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Hurricane Beryl leaves 2 dead in Jamaica and cuts path of destruction as Mexico prepares for impact


Hurricane Beryl churned toward the Cayman Islands and Mexico on Thursday after leaving a trail of destruction in southern Jamaica, killing at least two people on the island nation, bringing down power lines, and leaving hundreds homeless and in shelters.

The Jamaica Constabulary Force told NBC News that one man and one woman had died as a result of the storm in the last 24 hours. The man, age 26, was swept away by floodwaters in the capital, Kingston, on Wednesday evening.

“He was playing football with friends at the mini stadium when the ball went outside, and he attempted to retrieve it,” police said. A search is underway for another man who was swept away by floodwaters, they added.

That brings the total dead this week as a result of Beryl in the Caribbean to nine.

The storm has now diminished to a Category 3 storm with sustained winds of 115 mph — but widespread damage is still expected in the Caymans, where a hurricane warning is in place Thursday as the storm’s eye moves toward the south of the islands.

Strong winds, storm surges, damaging waves, between 4 and 6 inches of rain and floods are all expected in the Caymans and in parts of Mexico and Belize from Thursday night.

Some communities on Mexico’s Caribbean coast were evacuated, and sea turtle eggs were moved away from beaches before a storm surge could destroy them. A hurricane watch was issued for the country’s Yucatan Peninsula, along the coast from Cancun to Costa Maya.

Mexican naval officers told people in tourist areas, in Spanish and in English, to get ready for the storm’s arrival.

Jamaica’s hurricane warning has been lifted, but a flash flood warning was put in place until 5 a.m. ET, as heavy rainfall continued to fall after the storm had passed.

“It’s terrible. Everything’s gone. I’m in my house and scared,” Amoy Wellington, a 51-year-old cashier who lives in Top Hill, a rural farming community in southern St. Elizabeth parish, told Reuters. “It’s a disaster.”

Honeymooners Casey and Warner Haley, of Knoxville, Tennessee, told NBC News that after their wedding on Saturday they were told to hunker down at their resort in Montego Bay.

“Yesterday morning it was perfect weather. We went snorkeling and we went kayaking, and by the time we got back, the forecast had changed,” Casey, 23, said in a phone interview Wednesday.

The couple said they immediately contacted their travel agent but were told no flights were available. At the airport, they were told the same.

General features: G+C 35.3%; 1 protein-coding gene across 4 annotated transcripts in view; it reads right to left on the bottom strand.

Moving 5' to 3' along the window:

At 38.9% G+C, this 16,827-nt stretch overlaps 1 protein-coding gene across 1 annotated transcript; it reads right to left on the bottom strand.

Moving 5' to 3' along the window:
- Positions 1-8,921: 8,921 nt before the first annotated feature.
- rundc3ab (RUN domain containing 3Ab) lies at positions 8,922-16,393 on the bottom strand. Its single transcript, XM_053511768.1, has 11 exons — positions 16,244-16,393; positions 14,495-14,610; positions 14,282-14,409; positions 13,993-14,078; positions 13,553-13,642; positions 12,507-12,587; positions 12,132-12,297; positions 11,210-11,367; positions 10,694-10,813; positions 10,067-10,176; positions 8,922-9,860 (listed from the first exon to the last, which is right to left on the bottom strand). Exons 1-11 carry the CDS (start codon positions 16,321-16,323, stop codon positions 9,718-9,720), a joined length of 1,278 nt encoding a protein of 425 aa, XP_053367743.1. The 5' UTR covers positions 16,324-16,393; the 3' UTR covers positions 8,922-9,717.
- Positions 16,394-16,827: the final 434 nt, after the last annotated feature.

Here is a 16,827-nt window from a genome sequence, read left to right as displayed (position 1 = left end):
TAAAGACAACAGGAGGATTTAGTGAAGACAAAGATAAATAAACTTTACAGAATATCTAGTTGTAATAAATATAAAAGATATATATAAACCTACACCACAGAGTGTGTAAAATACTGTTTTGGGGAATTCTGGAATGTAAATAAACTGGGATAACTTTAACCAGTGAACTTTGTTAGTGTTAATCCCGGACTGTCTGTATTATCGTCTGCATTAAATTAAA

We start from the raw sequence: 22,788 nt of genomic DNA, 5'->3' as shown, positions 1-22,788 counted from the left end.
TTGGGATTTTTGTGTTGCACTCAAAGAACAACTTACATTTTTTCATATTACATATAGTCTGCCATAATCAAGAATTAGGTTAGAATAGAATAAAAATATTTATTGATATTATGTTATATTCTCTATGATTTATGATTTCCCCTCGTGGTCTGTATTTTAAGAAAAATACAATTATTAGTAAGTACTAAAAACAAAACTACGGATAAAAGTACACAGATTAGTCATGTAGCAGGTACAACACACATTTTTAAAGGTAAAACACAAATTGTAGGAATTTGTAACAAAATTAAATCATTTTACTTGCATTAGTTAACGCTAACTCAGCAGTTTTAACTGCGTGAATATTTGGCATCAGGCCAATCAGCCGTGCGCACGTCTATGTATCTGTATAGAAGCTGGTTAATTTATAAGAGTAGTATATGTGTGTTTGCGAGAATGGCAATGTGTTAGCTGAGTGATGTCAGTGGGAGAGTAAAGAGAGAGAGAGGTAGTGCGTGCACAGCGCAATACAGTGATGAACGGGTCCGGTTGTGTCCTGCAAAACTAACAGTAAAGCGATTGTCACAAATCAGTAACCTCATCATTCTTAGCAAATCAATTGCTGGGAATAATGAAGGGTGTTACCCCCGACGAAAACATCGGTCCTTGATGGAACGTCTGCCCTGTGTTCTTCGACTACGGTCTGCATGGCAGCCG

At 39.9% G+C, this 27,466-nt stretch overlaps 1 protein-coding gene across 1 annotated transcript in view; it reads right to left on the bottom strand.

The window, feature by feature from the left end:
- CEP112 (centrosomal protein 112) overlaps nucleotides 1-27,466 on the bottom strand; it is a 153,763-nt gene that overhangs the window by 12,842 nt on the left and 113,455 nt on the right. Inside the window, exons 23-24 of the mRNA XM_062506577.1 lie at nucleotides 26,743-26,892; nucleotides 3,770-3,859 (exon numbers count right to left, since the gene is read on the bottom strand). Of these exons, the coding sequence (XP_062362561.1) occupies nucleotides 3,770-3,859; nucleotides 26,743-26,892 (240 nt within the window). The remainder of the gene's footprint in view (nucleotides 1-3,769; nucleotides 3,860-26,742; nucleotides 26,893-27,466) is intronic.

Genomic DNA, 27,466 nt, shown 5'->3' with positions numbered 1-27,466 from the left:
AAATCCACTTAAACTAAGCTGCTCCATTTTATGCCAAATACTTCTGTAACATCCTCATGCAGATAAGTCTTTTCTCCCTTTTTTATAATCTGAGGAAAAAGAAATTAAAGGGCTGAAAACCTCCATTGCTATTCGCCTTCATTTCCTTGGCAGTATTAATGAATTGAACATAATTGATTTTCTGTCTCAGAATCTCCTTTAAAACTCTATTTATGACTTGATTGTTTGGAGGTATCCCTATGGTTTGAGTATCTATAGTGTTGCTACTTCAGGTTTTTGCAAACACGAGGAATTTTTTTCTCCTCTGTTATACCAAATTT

Workers save pieces of a tin fence that was blown apart as Hurricane Beryl passed through Kingston, Jamaica, on Wednesday. Joe Raedle / Getty Images

“It was quite literally doomsday-type level scenery,” Casey said. “We went to all the flight counters, just saying, ‘Hey can you get us anywhere at all, particularly in the U.S., but literally just anywhere?’ And they all said, ‘No, we’re all booked.’”

Beryl is expected to reach Mexico’s Yucatán Peninsula on Friday as a Category 2 storm, before moving into the southern Gulf of Mexico early Saturday. It’s unclear what effect it may have on the Gulf Coast of Texas, where people in coastal areas were urged to be “weather aware” over the holiday weekend.

The National Hurricane Center warned Thursday that the storm could restrengthen over the warm waters of the Gulf and reach the U.S. at or near hurricane strength.

“Almost all of the model guidance show the system near hurricane strength as Beryl approaches the western Gulf Coast, and so does the official forecast,” the center said early Thursday.

The center added that regardless of the hurricane’s track, rip currents could cause “life-threatening beach conditions” from late Friday and through the weekend across the Gulf coast.

The devastation across some of the Caribbean’s smaller islands has been vast. Michelle Forbes, director of the National Emergency Management Organization in St. Vincent and the Grenadines, said about 95% of homes on the islands of Mayreau and Union Island were either damaged or destroyed.

Ralph Gonsalves, St. Vincent’s prime minister, said in a radio interview Wednesday that it would take a “herculean effort” to rebuild Union Island.

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